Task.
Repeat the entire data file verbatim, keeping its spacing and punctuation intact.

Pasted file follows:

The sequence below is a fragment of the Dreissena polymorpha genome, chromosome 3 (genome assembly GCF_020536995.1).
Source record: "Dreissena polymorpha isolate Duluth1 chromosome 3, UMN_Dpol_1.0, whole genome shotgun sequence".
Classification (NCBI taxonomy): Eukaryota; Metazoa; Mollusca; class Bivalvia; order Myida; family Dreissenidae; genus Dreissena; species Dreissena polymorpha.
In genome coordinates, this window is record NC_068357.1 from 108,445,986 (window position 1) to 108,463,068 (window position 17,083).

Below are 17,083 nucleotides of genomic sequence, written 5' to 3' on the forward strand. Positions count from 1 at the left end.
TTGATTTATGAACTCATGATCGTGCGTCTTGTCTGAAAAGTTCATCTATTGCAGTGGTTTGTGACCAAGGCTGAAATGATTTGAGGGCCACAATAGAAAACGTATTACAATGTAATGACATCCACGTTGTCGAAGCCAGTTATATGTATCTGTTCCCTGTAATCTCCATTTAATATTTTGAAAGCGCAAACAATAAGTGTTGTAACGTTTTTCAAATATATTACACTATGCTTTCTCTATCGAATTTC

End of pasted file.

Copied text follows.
The sequence below is a fragment of the Dreissena polymorpha genome, chromosome 3 (genome assembly GCF_020536995.1).
Source record: "Dreissena polymorpha isolate Duluth1 chromosome 3, UMN_Dpol_1.0, whole genome shotgun sequence".
Classification (NCBI taxonomy): Eukaryota; Metazoa; Mollusca; class Bivalvia; order Myida; family Dreissenidae; genus Dreissena; species Dreissena polymorpha.
In genome coordinates, this window is record NC_068357.1 from 108,445,986 (window position 1) to 108,463,068 (window position 17,083).

Below are 17,083 nucleotides of genomic sequence, written 5' to 3' on the forward strand. Positions count from 1 at the left end.
TTGATTTATGAACTCATGATCGTGCGTCTTGTCTGAAAAGTTCATCTATTGCAGTGGTTTGTGACCAAGGCTGAAATGATTTGAGGGCCACAATAGAAAACGTATTACAATGTAATGACATCCACGTTGTCGAAGCCAGTTATATGTATCTGTTCCCTGTAATCTCCATTTAATATTTTGAAAGCGCAAACAATAAGTGTTGTAACGTTTTTCAAATATATTACACTATGCTTTCTCTATCGAATTTC